Fiduciary Litigation

The basis of fiduciary litigation is the special legal relationship that occurs between persons in certain circumstances. When a fiduciary relationship exists, one person owes the other the highest possible duty of care imposed by law. Familiar fiduciary relationships include: attorney/client, doctor/patient, trustee/beneficiary, executor/legatee, administrator/heir, conservator/ward, guardian/ward, business partner/business partner, board of directors/corporation, and financial professional/client. In these relationships (any many others), the fiduciary must act in the best interests of the other, must refrain from any self-dealing, must avoid conflicts of interest, must act only in good faith, must provide full disclosure, and must undertake other similar duties for the benefit of the other person.

Unfortunately, fiduciaries do not always live up to the high standards imposed on them by the law, and must be held accountable. Sometimes this can be as simple as educating the fiduciary as to their legal duties. However, when a fiduciary’s actions have caused significant damage, or are unwilling to cooperate once the duty has been made known to them, the person to whom the fiduciary owes a duty may bring a lawsuit to enforce the duty, receive compensation for the damage done, and in certain circumstances remove the fiduciary from the relationship.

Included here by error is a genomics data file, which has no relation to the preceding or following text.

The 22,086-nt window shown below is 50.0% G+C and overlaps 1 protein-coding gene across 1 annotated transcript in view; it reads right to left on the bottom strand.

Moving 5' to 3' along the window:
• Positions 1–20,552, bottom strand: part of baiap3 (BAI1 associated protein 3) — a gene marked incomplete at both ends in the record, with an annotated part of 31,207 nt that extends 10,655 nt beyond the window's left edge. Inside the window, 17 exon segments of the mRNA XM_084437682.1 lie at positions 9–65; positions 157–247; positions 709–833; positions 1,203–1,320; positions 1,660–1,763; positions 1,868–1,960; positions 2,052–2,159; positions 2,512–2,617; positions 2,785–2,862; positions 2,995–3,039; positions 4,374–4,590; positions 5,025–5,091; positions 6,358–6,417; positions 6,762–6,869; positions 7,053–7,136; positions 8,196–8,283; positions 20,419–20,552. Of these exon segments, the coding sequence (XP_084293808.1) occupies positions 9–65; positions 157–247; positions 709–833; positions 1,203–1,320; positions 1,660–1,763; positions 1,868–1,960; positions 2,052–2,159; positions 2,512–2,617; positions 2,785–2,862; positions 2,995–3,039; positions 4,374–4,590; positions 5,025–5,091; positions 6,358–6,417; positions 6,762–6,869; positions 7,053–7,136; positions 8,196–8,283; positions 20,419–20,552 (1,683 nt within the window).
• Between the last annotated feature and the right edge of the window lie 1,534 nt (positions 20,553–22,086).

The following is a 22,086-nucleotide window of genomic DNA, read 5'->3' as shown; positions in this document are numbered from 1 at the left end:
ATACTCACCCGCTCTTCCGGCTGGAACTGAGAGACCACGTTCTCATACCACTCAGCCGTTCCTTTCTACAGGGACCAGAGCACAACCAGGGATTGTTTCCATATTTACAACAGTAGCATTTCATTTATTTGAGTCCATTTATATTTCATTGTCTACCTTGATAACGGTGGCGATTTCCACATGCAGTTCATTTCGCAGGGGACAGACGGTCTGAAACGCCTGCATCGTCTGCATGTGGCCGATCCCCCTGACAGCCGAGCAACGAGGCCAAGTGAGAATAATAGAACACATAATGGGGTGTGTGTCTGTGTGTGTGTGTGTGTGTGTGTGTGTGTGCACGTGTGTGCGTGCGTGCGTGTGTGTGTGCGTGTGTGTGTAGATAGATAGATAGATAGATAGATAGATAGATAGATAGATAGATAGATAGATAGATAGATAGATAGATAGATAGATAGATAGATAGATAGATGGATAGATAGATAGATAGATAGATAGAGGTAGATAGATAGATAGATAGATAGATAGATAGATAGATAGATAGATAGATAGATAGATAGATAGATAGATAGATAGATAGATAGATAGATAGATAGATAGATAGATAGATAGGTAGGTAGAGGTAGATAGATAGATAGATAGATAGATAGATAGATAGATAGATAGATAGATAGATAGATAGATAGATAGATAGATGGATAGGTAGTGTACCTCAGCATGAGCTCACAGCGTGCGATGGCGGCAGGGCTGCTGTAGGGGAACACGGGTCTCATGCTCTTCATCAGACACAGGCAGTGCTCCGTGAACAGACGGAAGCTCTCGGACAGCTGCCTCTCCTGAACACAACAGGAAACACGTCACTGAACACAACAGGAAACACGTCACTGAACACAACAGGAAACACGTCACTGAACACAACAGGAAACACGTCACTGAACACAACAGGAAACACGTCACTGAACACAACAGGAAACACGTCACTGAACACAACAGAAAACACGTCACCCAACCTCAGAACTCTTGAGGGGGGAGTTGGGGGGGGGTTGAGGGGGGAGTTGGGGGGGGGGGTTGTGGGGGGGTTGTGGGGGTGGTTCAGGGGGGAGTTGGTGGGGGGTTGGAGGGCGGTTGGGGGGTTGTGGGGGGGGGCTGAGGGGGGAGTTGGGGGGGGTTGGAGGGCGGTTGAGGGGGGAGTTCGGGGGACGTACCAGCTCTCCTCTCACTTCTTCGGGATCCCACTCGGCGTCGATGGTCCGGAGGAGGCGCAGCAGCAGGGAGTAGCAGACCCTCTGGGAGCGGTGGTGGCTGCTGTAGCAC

Our firm’s focus on estate planning, business, and tax law, provides us with intimate knowledge of the duties owed by fiduciaries within these areas of law. We commonly represent persons in litigation who have been harmed by their fiduciaries, and can tackle ancillary issues that often arise amongst fellow beneficiaries, within a related business, or with a taxing authority.  

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